Posted by: Karlee A. Turner | August 28, 2014

28th August 1849 – Storm at Sea!

Mary Brewster, TUESDAY [August] 23rd [1849]: “Wind shortly increased to a gale. I had not gone to bed having the toothache. At 10, put out the fire, too rough to boil [the whale blubber into oil]. At 12, wind got to the West blowing a hard gale with a very bad sea so I had to go below — had hardly got down when the cry of all hands on deck sounded — Soon I heard, all the boats gone, sir. I felt so wretched having had no sleep for some nights and such a toothache that this last cry did not frighten me — I felt as if I did not care — The boats were not all destroyed, lost one, davits, craft and all and stove the other two. Ship all broke out and in bad order for gale, lost one davit to the waist boat and had the second mate been a less active man should have lost that boat.  He made out to secure it. Split the foresail. Got the ship laying to, rolling heavily. Towards 6 AM wind moderated a little but sea increased which made the ship labor hard. Had snow squalls through the day with tremendous gusts of wind — Latter part wind subsided and sea got more regular. Ship on starboard tack, wind from West. This truly is a bad country and I shall be glad to have the weather better or leave it. I am getting nervous and dislike these gales, after such a time I feel sick and good for nothing. During the last one I have not suffered from fear; one can’t think of any greater trouble when they are half crazy with a toothache.”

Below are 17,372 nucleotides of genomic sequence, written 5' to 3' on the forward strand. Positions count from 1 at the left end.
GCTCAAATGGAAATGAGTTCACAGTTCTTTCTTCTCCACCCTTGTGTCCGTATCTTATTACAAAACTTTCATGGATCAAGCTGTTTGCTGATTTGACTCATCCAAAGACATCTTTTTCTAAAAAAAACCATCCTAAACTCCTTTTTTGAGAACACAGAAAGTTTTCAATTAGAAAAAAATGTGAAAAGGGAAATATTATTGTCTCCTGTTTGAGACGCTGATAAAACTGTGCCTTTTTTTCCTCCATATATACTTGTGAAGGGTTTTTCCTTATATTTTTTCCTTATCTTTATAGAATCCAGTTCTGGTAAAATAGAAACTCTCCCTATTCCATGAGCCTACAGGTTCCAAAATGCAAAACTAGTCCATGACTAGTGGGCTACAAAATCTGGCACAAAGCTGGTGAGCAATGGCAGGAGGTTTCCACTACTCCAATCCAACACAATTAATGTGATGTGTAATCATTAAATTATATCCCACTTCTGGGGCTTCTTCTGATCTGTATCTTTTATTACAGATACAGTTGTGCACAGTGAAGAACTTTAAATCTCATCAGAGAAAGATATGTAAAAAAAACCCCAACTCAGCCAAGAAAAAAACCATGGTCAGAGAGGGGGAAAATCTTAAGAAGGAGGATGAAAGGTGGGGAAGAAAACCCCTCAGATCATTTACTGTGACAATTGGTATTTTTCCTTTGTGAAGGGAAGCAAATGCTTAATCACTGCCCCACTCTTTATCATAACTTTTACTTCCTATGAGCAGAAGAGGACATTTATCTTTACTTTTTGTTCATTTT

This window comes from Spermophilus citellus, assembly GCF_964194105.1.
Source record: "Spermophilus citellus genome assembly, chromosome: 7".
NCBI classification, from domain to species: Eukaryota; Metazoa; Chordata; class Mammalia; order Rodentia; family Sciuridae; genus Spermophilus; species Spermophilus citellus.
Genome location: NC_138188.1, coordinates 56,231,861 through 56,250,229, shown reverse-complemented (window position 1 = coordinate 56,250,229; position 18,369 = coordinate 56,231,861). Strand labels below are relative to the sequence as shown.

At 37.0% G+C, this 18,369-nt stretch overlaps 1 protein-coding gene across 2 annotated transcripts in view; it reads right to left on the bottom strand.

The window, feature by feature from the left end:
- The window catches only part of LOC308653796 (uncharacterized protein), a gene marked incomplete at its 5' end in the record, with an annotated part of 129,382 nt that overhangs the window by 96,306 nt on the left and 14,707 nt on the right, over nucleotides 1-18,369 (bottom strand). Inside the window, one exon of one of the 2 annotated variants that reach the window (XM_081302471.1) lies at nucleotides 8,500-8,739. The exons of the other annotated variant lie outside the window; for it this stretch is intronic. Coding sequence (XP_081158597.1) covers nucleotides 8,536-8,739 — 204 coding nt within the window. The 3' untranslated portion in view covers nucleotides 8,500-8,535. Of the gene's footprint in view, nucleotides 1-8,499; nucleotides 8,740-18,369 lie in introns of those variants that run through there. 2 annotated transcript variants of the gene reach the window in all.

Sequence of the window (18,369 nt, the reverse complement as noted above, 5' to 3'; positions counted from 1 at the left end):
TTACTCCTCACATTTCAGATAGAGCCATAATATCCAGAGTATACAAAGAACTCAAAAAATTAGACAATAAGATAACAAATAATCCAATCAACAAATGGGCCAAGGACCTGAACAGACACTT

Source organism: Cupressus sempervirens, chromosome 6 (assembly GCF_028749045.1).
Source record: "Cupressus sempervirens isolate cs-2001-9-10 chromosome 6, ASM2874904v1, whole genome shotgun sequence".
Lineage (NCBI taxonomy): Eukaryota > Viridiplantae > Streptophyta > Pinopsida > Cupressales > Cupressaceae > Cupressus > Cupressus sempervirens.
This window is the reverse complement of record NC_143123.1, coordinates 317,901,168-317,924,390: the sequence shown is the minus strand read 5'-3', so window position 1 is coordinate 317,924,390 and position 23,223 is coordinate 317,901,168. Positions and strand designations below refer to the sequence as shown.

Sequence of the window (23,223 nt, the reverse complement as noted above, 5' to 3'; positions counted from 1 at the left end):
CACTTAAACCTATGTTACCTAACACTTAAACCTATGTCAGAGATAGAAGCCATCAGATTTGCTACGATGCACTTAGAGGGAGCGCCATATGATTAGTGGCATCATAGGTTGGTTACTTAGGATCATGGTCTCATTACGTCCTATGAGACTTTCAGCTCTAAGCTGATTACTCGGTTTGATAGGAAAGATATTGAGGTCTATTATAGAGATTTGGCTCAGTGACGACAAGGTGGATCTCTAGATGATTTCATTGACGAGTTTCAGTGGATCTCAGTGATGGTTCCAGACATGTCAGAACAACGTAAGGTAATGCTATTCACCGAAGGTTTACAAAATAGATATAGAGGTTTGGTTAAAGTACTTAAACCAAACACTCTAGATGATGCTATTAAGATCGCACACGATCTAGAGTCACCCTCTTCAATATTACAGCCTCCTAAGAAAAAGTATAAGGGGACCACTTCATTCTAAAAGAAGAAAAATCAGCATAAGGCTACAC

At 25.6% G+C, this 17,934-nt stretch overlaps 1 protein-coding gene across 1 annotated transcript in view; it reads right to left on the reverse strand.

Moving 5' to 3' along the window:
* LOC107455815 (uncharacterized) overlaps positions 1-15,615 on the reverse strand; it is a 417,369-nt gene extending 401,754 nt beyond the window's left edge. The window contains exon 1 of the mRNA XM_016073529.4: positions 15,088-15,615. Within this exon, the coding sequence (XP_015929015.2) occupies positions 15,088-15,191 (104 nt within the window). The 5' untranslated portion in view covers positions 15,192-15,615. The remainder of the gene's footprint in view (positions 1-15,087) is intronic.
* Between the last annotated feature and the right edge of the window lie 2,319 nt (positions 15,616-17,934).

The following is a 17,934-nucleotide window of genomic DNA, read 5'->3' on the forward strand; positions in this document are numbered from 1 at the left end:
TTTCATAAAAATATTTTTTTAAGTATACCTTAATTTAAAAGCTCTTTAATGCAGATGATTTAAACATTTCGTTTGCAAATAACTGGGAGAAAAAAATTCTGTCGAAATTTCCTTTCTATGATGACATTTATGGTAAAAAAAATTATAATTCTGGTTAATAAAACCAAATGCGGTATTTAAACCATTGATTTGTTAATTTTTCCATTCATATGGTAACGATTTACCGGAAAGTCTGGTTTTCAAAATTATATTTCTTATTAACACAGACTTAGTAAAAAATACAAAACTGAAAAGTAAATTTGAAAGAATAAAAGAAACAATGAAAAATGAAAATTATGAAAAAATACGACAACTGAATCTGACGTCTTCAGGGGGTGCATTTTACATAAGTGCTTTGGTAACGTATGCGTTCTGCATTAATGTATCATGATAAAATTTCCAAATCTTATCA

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Mary Lawrence’s husband’s ship, the Addison arrived at her homeport of New Bedford, MA at sunrise on June 14, 1860

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